Motorcycle License Requirements In California
In California, you must have a license to operate your motorcycle. The first thing you need to do is get a Motorcycle Driver Handbook either at your local Department of Motor Vehicles (DMV) or online. This book features much of the required information to pass the written exam.
Generally, there are two classes of licenses, M1 and M2. With a Class M1 license, you can drive any 2-wheel motorcycle and other motorized vehicles in Class M2. On the other hand, a Class M2 license allows you to operate mopeds and motorized scooters but excludes motorcycles.
Before you get your license, you must acquire a motorcycle permit. The permit lasts for six months, during which a rider can practice and get comfortable on the motorcycle.
But you’re not allowed to ride your bike at night or on the freeway. You also can’t carry passengers.
To get a California motorcycle learner’s permit, you must:
- Be at least 15 years old
- Have a CA driver’s license or show proof of driver’s education or training
- Complete a California Highway Patrol (CHP) motorcycle rider training course (applicable for riders under the age of 21)
After receiving your permit, you can now apply for and obtain your motorcycle license, but only if you:
- Pass a written test
- Pass a vision test
- Acquire a Certificate of Completion of Training
- Pass traffic signs and laws test
Do You Need Motorcycle Insurance?
Do you need motorcycle insurance? As a rider in California, purchasing motorcycle insurance isn’t only the smartest move to make: it’s the law. The state requires all registered motorcycles to obtain liability coverage. That way, you’ll be able to pay for property damages and bodily injuries if you cause an accident.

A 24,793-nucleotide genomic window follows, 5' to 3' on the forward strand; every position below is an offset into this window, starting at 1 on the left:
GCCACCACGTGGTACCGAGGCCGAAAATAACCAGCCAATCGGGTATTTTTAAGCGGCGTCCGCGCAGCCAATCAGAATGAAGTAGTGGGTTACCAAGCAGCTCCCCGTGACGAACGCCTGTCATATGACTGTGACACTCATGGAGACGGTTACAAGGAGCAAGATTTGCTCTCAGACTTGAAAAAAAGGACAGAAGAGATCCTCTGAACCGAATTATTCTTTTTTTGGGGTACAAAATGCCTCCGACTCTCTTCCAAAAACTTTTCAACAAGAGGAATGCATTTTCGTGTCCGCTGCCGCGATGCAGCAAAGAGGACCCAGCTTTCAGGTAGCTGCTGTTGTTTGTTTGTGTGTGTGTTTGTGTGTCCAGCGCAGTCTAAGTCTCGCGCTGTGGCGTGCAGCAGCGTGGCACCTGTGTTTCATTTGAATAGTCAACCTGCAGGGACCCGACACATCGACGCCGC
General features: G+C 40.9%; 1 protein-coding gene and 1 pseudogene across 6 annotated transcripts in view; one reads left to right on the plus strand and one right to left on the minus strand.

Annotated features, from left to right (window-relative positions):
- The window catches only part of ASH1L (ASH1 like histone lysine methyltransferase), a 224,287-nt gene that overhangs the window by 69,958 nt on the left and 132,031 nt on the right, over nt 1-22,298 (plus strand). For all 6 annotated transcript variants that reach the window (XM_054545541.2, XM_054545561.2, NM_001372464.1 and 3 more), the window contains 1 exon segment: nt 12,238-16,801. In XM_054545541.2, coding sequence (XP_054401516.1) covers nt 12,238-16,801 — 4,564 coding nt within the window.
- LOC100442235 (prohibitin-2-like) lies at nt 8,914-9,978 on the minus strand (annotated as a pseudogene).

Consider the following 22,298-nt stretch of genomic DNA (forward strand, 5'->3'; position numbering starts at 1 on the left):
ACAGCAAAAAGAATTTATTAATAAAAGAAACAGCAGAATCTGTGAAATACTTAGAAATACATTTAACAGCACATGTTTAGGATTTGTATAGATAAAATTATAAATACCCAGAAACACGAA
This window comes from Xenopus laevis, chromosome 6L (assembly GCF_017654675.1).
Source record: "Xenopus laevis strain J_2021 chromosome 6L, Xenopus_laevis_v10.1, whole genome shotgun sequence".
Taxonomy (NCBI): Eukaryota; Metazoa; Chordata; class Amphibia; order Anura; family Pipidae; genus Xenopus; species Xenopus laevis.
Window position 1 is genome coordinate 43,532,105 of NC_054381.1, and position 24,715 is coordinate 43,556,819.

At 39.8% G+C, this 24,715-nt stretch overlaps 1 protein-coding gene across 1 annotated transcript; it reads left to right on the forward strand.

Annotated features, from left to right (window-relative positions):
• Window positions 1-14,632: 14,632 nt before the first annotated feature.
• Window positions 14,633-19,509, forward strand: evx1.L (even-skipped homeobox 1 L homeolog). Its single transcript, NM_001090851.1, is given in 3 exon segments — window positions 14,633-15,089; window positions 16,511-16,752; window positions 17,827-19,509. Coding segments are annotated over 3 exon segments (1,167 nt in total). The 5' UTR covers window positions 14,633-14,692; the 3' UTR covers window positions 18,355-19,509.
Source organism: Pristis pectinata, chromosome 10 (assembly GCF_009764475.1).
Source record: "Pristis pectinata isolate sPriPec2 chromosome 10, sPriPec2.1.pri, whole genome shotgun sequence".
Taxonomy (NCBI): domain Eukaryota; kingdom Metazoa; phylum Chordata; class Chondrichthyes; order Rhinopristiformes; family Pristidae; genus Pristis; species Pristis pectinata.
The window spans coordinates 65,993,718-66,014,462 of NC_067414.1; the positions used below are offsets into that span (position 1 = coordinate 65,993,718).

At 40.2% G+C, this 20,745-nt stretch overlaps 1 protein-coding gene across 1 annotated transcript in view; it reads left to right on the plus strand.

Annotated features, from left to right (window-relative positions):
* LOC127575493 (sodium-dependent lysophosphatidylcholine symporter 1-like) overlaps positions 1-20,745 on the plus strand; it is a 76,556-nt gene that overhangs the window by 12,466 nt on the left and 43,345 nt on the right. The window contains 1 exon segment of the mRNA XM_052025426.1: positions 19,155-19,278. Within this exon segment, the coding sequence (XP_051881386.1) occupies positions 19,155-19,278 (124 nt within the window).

You must have the following levels of coverage:
- $15,000 bodily injury coverage – covers one injured person in an accident
- $30,000 bodily injury liability coverage – covers total injuries in an accident
- $5,000 Property damage liability coverage
- What type of motorcycle insurance should I get?
- How to make motorcycle insurance cheaper
- How does motorcycle insurance work?
- Average cost of motorcycle insurance
However, you should note that the state-required liability insurance won’t cover your own injuries and property damages. So, you may want to buy additional insurance to protect yourself and your passengers fully.
Some of the common coverages you can add to your policy are collision and comprehensive motorcycle insurance coverage. Collision coverage pays for replacement costs or repairs required by your motorcycle after a collision, irrespective of fault.
Comprehensive coverage pays for non-collision mishaps that might occur. This includes instances where your bike is wrecked, stolen, or damaged by weather elements. Remember, you must also meet your deductible before the claims are paid out.
Despite strict laws against riding without insurance coverage, some riders either don’t carry any or simply leave the accident scene before you obtain their policy information to file a claim. That’s where Uninsured or Underinsured Motorist coverage comes in.